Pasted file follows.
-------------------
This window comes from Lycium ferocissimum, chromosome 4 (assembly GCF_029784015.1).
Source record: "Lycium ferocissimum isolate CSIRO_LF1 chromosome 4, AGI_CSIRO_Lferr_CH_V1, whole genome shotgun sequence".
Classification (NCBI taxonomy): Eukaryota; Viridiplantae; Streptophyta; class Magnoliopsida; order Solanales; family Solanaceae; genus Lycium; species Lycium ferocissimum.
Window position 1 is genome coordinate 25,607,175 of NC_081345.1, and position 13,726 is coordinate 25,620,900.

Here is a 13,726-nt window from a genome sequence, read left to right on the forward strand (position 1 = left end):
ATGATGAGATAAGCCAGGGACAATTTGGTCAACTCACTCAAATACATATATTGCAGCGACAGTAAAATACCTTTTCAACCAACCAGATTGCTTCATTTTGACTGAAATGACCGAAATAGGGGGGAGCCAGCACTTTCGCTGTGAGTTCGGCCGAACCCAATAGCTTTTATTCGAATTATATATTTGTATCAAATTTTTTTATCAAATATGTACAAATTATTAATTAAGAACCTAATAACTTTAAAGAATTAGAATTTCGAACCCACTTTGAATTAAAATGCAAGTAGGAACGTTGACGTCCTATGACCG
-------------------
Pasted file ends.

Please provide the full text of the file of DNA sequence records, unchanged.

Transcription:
This window comes from Lycium ferocissimum, chromosome 4 (assembly GCF_029784015.1).
Source record: "Lycium ferocissimum isolate CSIRO_LF1 chromosome 4, AGI_CSIRO_Lferr_CH_V1, whole genome shotgun sequence".
Classification (NCBI taxonomy): Eukaryota; Viridiplantae; Streptophyta; class Magnoliopsida; order Solanales; family Solanaceae; genus Lycium; species Lycium ferocissimum.
Window position 1 is genome coordinate 25,607,175 of NC_081345.1, and position 13,726 is coordinate 25,620,900.

Here is a 13,726-nt window from a genome sequence, read left to right on the forward strand (position 1 = left end):
ATGATGAGATAAGCCAGGGACAATTTGGTCAACTCACTCAAATACATATATTGCAGCGACAGTAAAATACCTTTTCAACCAACCAGATTGCTTCATTTTGACTGAAATGACCGAAATAGGGGGGAGCCAGCACTTTCGCTGTGAGTTCGGCCGAACCCAATAGCTTTTATTCGAATTATATATTTGTATCAAATTTTTTTATCAAATATGTACAAATTATTAATTAAGAACCTAATAACTTTAAAGAATTAGAATTTCGAACCCACTTTGAATTAAAATGCAAGTAGGAACGTTGACGTCCTATGACCG